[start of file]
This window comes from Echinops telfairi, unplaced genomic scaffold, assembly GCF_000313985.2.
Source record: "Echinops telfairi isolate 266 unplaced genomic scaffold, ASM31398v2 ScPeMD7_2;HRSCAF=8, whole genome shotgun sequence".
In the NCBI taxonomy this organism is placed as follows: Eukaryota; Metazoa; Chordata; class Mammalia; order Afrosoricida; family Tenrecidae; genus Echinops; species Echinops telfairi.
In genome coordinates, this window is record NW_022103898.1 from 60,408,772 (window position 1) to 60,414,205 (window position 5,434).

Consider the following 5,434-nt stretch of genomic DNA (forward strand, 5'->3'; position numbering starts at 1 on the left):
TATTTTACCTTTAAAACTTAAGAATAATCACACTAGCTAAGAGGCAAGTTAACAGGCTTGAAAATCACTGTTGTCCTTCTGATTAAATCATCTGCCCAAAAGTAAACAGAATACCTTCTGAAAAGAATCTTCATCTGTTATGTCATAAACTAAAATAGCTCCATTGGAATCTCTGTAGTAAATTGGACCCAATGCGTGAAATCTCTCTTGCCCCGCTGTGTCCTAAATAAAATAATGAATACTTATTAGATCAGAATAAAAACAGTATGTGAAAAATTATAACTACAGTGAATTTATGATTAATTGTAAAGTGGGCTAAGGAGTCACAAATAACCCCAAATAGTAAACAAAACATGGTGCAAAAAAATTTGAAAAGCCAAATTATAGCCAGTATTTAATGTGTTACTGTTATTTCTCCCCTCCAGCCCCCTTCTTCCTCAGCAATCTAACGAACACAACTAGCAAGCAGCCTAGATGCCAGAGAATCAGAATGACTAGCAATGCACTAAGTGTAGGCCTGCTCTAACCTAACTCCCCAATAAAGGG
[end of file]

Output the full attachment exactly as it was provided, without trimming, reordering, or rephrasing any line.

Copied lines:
This window comes from Echinops telfairi, unplaced genomic scaffold, assembly GCF_000313985.2.
Source record: "Echinops telfairi isolate 266 unplaced genomic scaffold, ASM31398v2 ScPeMD7_2;HRSCAF=8, whole genome shotgun sequence".
In the NCBI taxonomy this organism is placed as follows: Eukaryota; Metazoa; Chordata; class Mammalia; order Afrosoricida; family Tenrecidae; genus Echinops; species Echinops telfairi.
In genome coordinates, this window is record NW_022103898.1 from 60,408,772 (window position 1) to 60,414,205 (window position 5,434).

Consider the following 5,434-nt stretch of genomic DNA (forward strand, 5'->3'; position numbering starts at 1 on the left):
TATTTTACCTTTAAAACTTAAGAATAATCACACTAGCTAAGAGGCAAGTTAACAGGCTTGAAAATCACTGTTGTCCTTCTGATTAAATCATCTGCCCAAAAGTAAACAGAATACCTTCTGAAAAGAATCTTCATCTGTTATGTCATAAACTAAAATAGCTCCATTGGAATCTCTGTAGTAAATTGGACCCAATGCGTGAAATCTCTCTTGCCCCGCTGTGTCCTAAATAAAATAATGAATACTTATTAGATCAGAATAAAAACAGTATGTGAAAAATTATAACTACAGTGAATTTATGATTAATTGTAAAGTGGGCTAAGGAGTCACAAATAACCCCAAATAGTAAACAAAACATGGTGCAAAAAAATTTGAAAAGCCAAATTATAGCCAGTATTTAATGTGTTACTGTTATTTCTCCCCTCCAGCCCCCTTCTTCCTCAGCAATCTAACGAACACAACTAGCAAGCAGCCTAGATGCCAGAGAATCAGAATGACTAGCAATGCACTAAGTGTAGGCCTGCTCTAACCTAACTCCCCAATAAAGGG